After descending to an altitude of 980 feet, Lontrão and Leal still could not catch sight of the runway, despite the lights. Having reached the minimum descent altitude without visual contact, they had no choice but to go around and try again. The pilots reported to the controller that they were climbing back to 3,500 feet and would loop around to try landing on runway 24 — the same runway from the opposite direction — in the hope that conditions there would be better. This runway, while angled downhill, would also allow them to land into the wind.
At 9:33, with the airport in sight, flight 425 lined up to approach runway 24. But the shifting clouds foiled the approach a second time. At 9:34, the control tower asked, “Can you still see the runway?”
Flight 425 replied, “Negative, TAP425 is making a missed approach and is returning to the MAD [beacon].” At an altitude of just 600 feet, the pilots had lost sight of the runway, forcing another go-around. As they returned to the beginning of the approach pattern, flight 425 told the controller, “Okay, I was on final watching 24, and suddenly after passing MAD I completely lost visual. Now I’ll try one more approach, and if I can’t get in this time, we’ll go to Las Palmas.” The stakes had now been made plain: the third attempt would be the last before making a costly diversion to the Canary Islands.
The controller offered another option. “The front has been passing quickly,” he said. “Now it’s holding on longer. I think if you wait, maybe you can land.”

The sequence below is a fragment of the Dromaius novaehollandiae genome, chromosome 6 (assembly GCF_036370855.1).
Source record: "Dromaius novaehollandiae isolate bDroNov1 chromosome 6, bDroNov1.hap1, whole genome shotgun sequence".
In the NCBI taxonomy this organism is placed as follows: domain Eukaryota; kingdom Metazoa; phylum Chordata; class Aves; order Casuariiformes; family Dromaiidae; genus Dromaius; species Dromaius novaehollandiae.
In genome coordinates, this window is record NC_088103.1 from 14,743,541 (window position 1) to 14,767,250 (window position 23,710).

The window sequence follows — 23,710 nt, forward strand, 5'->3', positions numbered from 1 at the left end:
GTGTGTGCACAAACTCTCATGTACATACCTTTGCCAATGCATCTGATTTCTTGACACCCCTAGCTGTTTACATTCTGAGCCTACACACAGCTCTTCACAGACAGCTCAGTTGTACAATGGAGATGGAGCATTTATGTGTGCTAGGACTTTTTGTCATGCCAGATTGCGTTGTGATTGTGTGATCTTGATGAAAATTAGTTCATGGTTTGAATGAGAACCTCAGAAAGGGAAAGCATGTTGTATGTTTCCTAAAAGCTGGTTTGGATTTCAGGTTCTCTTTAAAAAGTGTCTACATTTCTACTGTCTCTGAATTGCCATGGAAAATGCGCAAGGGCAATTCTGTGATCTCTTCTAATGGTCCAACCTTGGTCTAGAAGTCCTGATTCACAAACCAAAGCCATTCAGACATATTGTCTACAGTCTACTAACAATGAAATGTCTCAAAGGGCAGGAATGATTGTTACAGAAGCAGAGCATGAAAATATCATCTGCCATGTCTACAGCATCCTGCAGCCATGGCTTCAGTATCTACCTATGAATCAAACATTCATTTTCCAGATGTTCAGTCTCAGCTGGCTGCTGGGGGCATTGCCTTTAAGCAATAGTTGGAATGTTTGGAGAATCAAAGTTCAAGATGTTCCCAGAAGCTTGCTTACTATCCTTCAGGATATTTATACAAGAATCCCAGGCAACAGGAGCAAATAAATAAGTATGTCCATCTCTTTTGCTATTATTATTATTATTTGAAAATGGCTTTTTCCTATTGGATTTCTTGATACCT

But the pilots of flight 425 could not afford to sit in a holding pattern and wait for conditions to improve. The pilot on the radio replied, “I can’t, I only have fuel for one more approach.” Basic flying rules dictate that pilots must not keep holding or making approach attempts for so long that they become committed to landing, without enough fuel to reach their designated alternate airport. In 1970, the crew of ALM Antillean Airlines flight 980 made that mistake, attempting to land too many times at Sint Maarten before diverting to the Virgin Islands. The plane ran out of fuel before reaching St. Croix, forcing the pilots to ditch in the open ocean. 23 people lost their lives. Similarly, the crew of flight 425 knew that if they waited too long to divert, they could be forced into a situation in which landing at Madeira was impossible but they lacked sufficient fuel to go anywhere else. Therefore, it would be unwise to enter a holding pattern and wait for conditions to improve — after all, what if they didn’t?